Cover of the book under review. John Everett Millais chose Jeanie Senior as the model for the young mother joyfully receiving her saved children from a fireman in his landmark oil-painting, The Rescue (1855). The artist could not have known then how appropriate this choice was. [Click on the thumbnail for a larger image.]
The best outcome of gender studies has been the uncovering of neglected woman pioneers of the past — women who left their mark on society in numerous different ways, not only in literature, the fine arts and philanthropy, but also in education, medicine, travel and many other fields. Their work was easily overlooked, especially if they were married to prominent public figures (think of Harriet Taylor, who published "The Enfranchisement of Women" under the name of her husband, John Stuart Mill); those who did draw attention to themselves (like Caroline Norton, with her successful agitation for women's divorce rights) courted censure for impropriety. Jeanie Senior, the subject of Sybil Oldfield's book, was not overshadowed by her husband and was almost universally loved for her refined sensibility, her sensitivity to others' needs and her selflessness in their service. Yet she too came under fire at one point, and has largely been forgotten now. When a big cache of her correspondence came to light in 2000 — Jeanie's letters to her only and much-loved son Walter, and replies sent to her by friends like the artist G. F. Watts — her struggles were at last fully revealed, and it was time for a re-assessment.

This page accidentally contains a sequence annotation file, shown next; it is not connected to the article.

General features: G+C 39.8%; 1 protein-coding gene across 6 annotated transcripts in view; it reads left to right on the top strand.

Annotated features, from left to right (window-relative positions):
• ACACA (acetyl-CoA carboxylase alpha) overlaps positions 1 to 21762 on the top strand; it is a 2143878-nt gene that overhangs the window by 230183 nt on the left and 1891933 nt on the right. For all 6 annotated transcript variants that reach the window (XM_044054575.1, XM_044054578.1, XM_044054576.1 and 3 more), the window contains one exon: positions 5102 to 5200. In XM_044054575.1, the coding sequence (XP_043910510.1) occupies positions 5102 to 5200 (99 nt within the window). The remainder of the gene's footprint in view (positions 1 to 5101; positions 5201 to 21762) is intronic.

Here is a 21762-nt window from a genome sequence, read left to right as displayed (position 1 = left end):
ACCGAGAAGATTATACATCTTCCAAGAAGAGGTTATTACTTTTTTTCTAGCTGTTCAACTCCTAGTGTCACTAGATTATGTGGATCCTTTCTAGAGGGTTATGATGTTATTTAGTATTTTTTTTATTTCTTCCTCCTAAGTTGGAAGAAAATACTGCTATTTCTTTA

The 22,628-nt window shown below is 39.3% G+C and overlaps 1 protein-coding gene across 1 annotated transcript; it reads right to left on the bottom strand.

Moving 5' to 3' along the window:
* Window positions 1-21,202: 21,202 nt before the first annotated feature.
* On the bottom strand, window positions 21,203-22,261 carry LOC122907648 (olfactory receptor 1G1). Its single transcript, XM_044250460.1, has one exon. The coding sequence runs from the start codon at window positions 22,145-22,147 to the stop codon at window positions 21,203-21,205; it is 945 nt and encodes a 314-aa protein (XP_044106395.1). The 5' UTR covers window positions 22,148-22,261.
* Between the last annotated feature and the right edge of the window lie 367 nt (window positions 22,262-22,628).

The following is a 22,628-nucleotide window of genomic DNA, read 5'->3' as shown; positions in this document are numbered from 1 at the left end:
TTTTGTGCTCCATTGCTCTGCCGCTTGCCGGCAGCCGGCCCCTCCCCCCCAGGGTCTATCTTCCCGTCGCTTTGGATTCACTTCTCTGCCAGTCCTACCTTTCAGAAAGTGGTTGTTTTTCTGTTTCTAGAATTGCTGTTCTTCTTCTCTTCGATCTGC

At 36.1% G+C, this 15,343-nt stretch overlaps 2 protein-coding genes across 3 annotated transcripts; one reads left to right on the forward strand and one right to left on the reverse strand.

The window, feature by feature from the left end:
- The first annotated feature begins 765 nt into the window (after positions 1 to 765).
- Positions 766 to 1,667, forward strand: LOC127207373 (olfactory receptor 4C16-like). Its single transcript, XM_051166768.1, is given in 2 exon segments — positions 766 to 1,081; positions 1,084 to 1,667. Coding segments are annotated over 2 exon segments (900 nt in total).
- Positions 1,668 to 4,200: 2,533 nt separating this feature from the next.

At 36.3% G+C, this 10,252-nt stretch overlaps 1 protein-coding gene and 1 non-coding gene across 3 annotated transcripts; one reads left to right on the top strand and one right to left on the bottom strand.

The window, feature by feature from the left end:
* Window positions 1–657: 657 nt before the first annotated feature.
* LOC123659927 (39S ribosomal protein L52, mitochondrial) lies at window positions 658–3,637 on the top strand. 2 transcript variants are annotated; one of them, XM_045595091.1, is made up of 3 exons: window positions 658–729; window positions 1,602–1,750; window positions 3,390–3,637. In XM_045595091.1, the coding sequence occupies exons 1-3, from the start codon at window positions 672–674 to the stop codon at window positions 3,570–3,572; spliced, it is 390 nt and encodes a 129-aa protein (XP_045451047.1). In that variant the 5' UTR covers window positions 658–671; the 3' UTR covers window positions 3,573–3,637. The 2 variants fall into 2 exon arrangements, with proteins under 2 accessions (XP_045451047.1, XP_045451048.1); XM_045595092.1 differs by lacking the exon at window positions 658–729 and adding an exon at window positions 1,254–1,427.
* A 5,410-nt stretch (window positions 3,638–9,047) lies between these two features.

Jeanie was born Jane Elizabeth Hughes in 1828, the only sister of the author Thomas Hughes and his six brothers. The first chapter deals with her happy childhood in this large, vibrant family, and the next with her subsequent marriage into a very different one. A winsome and vivacious young woman with a golden halo of hair and a magical singing voice, she could surely have had her pick of men; but, devastated with grief after the death of her next oldest brother Walter (the first of many bereavements), she fell into the arms of Nassau John Senior. She could hardly have made a worse match. For reasons of economy, the young couple started off their married life with her in-laws. The problems started almost at once. Despite being an old friend of her father's, her father-in-law was a "cast-iron man of facts": he had drafted the harsh New Poor Law of 1834, and believed, for example, that "a well-regulated workhouse" was the best way to prevent pauperism because the "dissolute poor hate its cleanliness" (qtd. in Levy 7, 251); he had gone on to fight against the reform of factory hours. Jeanie would sneak away from the house to listen instead to Frederick Maurice's sermons. Her only regret, later, was that she had lacked the strength to espouse the Christian Socialist cause openly. Her husband himself turned out to be simply useless, an "old boy" of King's College School, London, of whom the school has no cause to be proud. He could never hold on to the opportunities his wife gamely secured for him, and condemned her by his indolence to a lifetime of financial worries.